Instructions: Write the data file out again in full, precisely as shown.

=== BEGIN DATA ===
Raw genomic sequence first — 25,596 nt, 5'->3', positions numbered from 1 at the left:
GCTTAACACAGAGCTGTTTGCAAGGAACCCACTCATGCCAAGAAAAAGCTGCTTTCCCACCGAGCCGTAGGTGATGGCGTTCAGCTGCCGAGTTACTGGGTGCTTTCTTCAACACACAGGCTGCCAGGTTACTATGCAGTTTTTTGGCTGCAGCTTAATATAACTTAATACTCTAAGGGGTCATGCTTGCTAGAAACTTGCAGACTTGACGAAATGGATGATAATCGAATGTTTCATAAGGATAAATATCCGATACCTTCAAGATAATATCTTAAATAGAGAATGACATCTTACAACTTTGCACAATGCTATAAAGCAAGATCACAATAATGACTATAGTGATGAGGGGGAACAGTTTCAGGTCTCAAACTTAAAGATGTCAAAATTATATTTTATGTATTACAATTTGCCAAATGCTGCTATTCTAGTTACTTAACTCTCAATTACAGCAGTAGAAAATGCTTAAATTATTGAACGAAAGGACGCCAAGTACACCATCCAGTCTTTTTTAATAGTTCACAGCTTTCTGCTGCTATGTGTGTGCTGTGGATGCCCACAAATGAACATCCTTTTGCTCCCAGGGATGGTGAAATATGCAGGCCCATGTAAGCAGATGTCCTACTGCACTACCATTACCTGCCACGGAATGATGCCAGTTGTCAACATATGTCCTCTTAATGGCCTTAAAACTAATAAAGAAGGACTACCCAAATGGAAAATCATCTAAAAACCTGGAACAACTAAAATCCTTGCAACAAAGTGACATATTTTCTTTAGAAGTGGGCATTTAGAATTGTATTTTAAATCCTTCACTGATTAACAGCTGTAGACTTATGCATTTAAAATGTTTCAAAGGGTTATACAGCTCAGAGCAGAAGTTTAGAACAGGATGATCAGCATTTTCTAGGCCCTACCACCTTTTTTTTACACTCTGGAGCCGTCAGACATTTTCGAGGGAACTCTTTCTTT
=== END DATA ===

Raw genomic sequence first — 25,596 nt, 5'->3', positions numbered from 1 at the left:
GCTTAACACAGAGCTGTTTGCAAGGAACCCACTCATGCCAAGAAAAAGCTGCTTTCCCACCGAGCCGTAGGTGATGGCGTTCAGCTGCCGAGTTACTGGGTGCTTTCTTCAACACACAGGCTGCCAGGTTACTATGCAGTTTTTTGGCTGCAGCTTAATATAACTTAATACTCTAAGGGGTCATGCTTGCTAGAAACTTGCAGACTTGACGAAATGGATGATAATCGAATGTTTCATAAGGATAAATATCCGATACCTTCAAGATAATATCTTAAATAGAGAATGACATCTTACAACTTTGCACAATGCTATAAAGCAAGATCACAATAATGACTATAGTGATGAGGGGGAACAGTTTCAGGTCTCAAACTTAAAGATGTCAAAATTATATTTTATGTATTACAATTTGCCAAATGCTGCTATTCTAGTTACTTAACTCTCAATTACAGCAGTAGAAAATGCTTAAATTATTGAACGAAAGGACGCCAAGTACACCATCCAGTCTTTTTTAATAGTTCACAGCTTTCTGCTGCTATGTGTGTGCTGTGGATGCCCACAAATGAACATCCTTTTGCTCCCAGGGATGGTGAAATATGCAGGCCCATGTAAGCAGATGTCCTACTGCACTACCATTACCTGCCACGGAATGATGCCAGTTGTCAACATATGTCCTCTTAATGGCCTTAAAACTAATAAAGAAGGACTACCCAAATGGAAAATCATCTAAAAACCTGGAACAACTAAAATCCTTGCAACAAAGTGACATATTTTCTTTAGAAGTGGGCATTTAGAATTGTATTTTAAATCCTTCACTGATTAACAGCTGTAGACTTATGCATTTAAAATGTTTCAAAGGGTTATACAGCTCAGAGCAGAAGTTTAGAACAGGATGATCAGCATTTTCTAGGCCCTACCACCTTTTTTTTACACTCTGGAGCCGTCAGACATTTTCGAGGGAACTCTTTCTTT